Animal Dilemmas – Coyote Dung Beetle
The Beetle rolled into a stiff ball upon impact with the shaman’s table. It had landed on a stack of parchments with recipes for curries and stews. The Beetle held its body rolled up for a few minutes as a precaution. When it judges it safe to open up it unrolled and took a wide look around the table.
The table top was littered with jars of many sizes filled with insects, death and alive. There were leather bound books, pages with diagrams and old maps, mixing vessels, spoons and measuring scales. The Beetle’s vision was not his forte so it could no tell much about what was around it. It was also very dark in the tent short for the ray of sunlight from the crack in the roof. The light came down diagonally and fell as a long narrow trip partly on the table and mostly on the sandy floor.
It was the brightest and most visible blurry destination the Beetle could make out, so it was attracted to it. It started among the jars following the path of light. It felt warm and energetic with the sun on its back. It’s wings loosened from the strain if the recent flight. Its legs strode slow but steady until it reached the edge of the table.
From here the Beetle could see a dark abyss below it and the distant hazy glow of the light path as it continued on the floor. The Beetle considered his situation and voted to start the climb down. It went over the edge and descended on the table’s periphery. It was an old table and the wood was dry and smooth. The Beetle found it hard to keep its hold and after a few steps down it tumbled and fell to the duty floor with a thud.
The tent was perfectly silent so the light thud woke the Coyote up. The Coyote was tied with twine around the neck to the center poll of the tent. The shaman had caught it in a twine trap on out of his trips to the north beyond the desert where the climate was cooler.
The Coyote was long separated from its family and lived in the hill forest with a group of outcasts. The pack are insects, mice, small rodents, rabbits and occasionally organized attacks against small dear or sheep. When they didn’t hunt they lay around at the mouth of a small niche in the rocky hills and rested.
After one frivolous badly organized hunt of a stray sheep is when the Coyote fell into the shaman’s trap. The pack thought it easy to tire the sheep and chased it lightly and no hurry. The sheep ran about lost in the woods and not by any design stumbled on the herd. Upon seeing the coyotes the shepherd pulled out a long rifle and started shooting at them hoping to catch a lucky dinner.
The pack dispersed and ran in all direction. That is when the Coyote stumbled into the twine trap and froze still. It was young and strong back then. It had spend its best years in the shaman’s captivity. It had forgotten how to hunt, run and kill. The shaman liked it for its size and used it to guard his tent.
The Coyote has lived most of the last few years tied to the center tent poll announcing visitors, invited and uninvited.
The Coyote looked around in the dim tent and saw the Beetle on the floor under the table illuminated by the sunlight. The Beetle had stiffened during the fall and stayed rolled up a few moment after the impact. That is why the the Coyote didn’t think much of it.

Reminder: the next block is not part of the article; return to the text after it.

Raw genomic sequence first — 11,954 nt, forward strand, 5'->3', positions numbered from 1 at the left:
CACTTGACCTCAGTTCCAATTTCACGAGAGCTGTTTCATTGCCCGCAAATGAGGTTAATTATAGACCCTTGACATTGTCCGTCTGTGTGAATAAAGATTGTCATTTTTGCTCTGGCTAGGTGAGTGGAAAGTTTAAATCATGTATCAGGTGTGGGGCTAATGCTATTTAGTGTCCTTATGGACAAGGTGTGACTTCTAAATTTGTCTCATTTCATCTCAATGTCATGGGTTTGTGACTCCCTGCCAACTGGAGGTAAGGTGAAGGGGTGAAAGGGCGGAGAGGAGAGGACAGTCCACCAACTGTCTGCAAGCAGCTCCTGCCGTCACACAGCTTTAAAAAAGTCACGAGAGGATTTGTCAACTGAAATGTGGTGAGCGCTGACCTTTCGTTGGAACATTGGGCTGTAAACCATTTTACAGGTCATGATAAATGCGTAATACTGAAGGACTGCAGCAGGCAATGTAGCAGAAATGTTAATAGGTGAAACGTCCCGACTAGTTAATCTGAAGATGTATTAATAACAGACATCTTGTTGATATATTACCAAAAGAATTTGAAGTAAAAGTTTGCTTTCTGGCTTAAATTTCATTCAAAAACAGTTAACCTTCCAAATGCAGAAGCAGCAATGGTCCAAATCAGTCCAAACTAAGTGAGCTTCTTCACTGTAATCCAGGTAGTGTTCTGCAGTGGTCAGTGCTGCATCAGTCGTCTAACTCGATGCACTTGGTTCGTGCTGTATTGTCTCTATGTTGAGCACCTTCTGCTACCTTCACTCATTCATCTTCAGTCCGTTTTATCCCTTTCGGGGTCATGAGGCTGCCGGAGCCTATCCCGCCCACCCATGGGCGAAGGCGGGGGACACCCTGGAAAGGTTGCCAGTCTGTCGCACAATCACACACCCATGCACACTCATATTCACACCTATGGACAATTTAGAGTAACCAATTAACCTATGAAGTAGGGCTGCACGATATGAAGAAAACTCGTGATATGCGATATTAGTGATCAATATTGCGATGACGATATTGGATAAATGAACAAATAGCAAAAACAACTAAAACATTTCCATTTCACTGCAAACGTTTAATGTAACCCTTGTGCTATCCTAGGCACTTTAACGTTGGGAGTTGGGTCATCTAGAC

Once the Beetle judges safe to look around it unrolled and found itself in the light path as it was hoping. It slowly started traversing over the sand following the light. It didn’t know where it would take it or why it was attracted to it but it new it had to follow it.
The Coyote noticed the Beetle inching away in the light but it didn’t bark. It knew it wasn’t the barking kind of visitor in the tent. But it also knew that it loved eating beetles and remembered how it used to catch them before it learned to hunt rodents. It wanted to grasp that token of freedom and feel young again.
The Coyote knew the length of the twine via a few deep scars it had previously acquired when excited about something. It started chewing on the thin rope as fast as it could. The Beetle advanced steady towards the far end of the light path. The Coyote wanted to catch it before it vanished into the darkness.
The Beetle was only vaguely aware of a mild noise not far from it but it didn’t consider the huffing Coyote a danger. It advanced with measured breathes and strong faith. It finally reached the end of the light path and halted insure where to go. To plunge into the darkness or wait for an omen.
The Coyote gnawed through the rope in great ernest and jumped across the tent to the Beetle. In one bite it crushed it to bits and slid it down its throat. The adrenalin of the success filled its mind and the Coyote started running around the tent in ecstasy.
It jumped on the table and knocked the jars with potions and insects. It tiered the parchments and cushions on the divan. It pissed on the shaman’s bed and on his collection of turbans.
As it was relieving itself on the fine clothes the tent filled with light as the shaman held the curtains up and walked in. The giant was stunt at his misfortune and stood still by the entrance taking the pictures around him in.
The Coyote used that moment to run between his legs and out into the sand dunes. The Coyote run in the sand in the scorching sun without looking back or thinking. It had need felt happier and more energetic than this moment of defiance.
What lay beyond the dunes was not of interest. The running was that mattered for the Coyote.
next story: Animal Dilemmas – Jerboa Coyote
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photograph by Tiago Muraro